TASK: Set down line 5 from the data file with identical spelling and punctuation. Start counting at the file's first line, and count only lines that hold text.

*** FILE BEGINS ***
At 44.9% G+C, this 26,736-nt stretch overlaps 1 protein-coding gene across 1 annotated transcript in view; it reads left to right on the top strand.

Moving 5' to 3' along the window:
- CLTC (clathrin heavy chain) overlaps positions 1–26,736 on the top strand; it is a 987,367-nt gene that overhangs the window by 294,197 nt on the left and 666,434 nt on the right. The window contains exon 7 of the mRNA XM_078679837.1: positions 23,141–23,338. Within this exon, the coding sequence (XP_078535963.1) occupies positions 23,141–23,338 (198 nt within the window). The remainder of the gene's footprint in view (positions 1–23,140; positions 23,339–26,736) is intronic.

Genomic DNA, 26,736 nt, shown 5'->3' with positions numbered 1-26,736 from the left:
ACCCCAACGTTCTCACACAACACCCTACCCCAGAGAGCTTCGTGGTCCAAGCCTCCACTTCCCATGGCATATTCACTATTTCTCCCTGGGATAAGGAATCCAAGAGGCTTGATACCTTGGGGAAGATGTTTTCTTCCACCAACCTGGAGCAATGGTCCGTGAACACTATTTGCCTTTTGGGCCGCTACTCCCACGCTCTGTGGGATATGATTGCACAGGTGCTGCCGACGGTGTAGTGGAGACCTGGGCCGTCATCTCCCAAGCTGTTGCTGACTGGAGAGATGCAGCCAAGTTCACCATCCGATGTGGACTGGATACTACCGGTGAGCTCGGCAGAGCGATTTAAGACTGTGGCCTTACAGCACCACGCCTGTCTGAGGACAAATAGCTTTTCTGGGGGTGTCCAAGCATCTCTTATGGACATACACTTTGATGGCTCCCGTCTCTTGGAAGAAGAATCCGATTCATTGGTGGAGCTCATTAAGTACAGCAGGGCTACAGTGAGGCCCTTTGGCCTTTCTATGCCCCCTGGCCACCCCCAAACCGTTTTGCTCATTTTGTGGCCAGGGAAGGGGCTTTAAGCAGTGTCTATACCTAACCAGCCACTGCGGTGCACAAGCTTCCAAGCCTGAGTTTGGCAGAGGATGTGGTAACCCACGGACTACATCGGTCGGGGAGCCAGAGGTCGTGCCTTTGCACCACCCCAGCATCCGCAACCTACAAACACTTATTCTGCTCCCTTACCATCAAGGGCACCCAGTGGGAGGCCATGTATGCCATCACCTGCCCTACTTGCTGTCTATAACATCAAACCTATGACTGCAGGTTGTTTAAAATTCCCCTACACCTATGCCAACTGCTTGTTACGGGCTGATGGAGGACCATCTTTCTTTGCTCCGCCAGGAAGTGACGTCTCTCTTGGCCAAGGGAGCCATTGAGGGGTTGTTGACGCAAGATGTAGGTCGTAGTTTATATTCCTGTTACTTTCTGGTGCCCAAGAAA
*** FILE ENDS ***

ACCCCAACGTTCTCACACAACACCCTACCCCAGAGAGCTTCGTGGTCCAAGCCTCCACTTCCCATGGCATATTCACTATTTCTCCCTGGGATAAGGAATCCAAGAGGCTTGATACCTTGGGGAAGATGTTTTCTTCCACCAACCTGGAGCAATGGTCCGTGAACACTATTTGCCTTTTGGGCCGCTACTCCCACGCTCTGTGGGATATGATTGCACAGGTGCTGCCGACGGTGTAGTGGAGACCTGGGCCGTCATCTCCCAAGCTGTTGCTGACTGGAGAGATGCAGCCAAGTTCACCATCCGATGTGGACTGGATACTACCGGTGAGCTCGGCAGAGCGATTTAAGACTGTGGCCTTACAGCACCACGCCTGTCTGAGGACAAATAGCTTTTCTGGGGGTGTCCAAGCATCTCTTATGGACATACACTTTGATGGCTCCCGTCTCTTGGAAGAAGAATCCGATTCATTGGTGGAGCTCATTAAGTACAGCAGGGCTACAGTGAGGCCCTTTGGCCTTTCTATGCCCCCTGGCCACCCCCAAACCGTTTTGCTCATTTTGTGGCCAGGGAAGGGGCTTTAAGCAGTGTCTATACCTAACCAGCCACTGCGGTGCACAAGCTTCCAAGCCTGAGTTTGGCAGAGGATGTGGTAACCCACGGACTACATCGGTCGGGGAGCCAGAGGTCGTGCCTTTGCACCACCCCAGCATCCGCAACCTACAAACACTTATTCTGCTCCCTTACCATCAAGGGCACCCAGTGGGAGGCCATGTATGCCATCACCTGCCCTACTTGCTGTCTATAACATCAAACCTATGACTGCAGGTTGTTTAAAATTCCCCTACACCTATGCCAACTGCTTGTTACGGGCTGATGGAGGACCATCTTTCTTTGCTCCGCCAGGAAGTGACGTCTCTCTTGGCCAAGGGAGCCATTGAGGGGTTGTTGACGCAAGATGTAGGTCGTAGTTTATATTCCTGTTACTTTCTGGTGCCCAAGAAA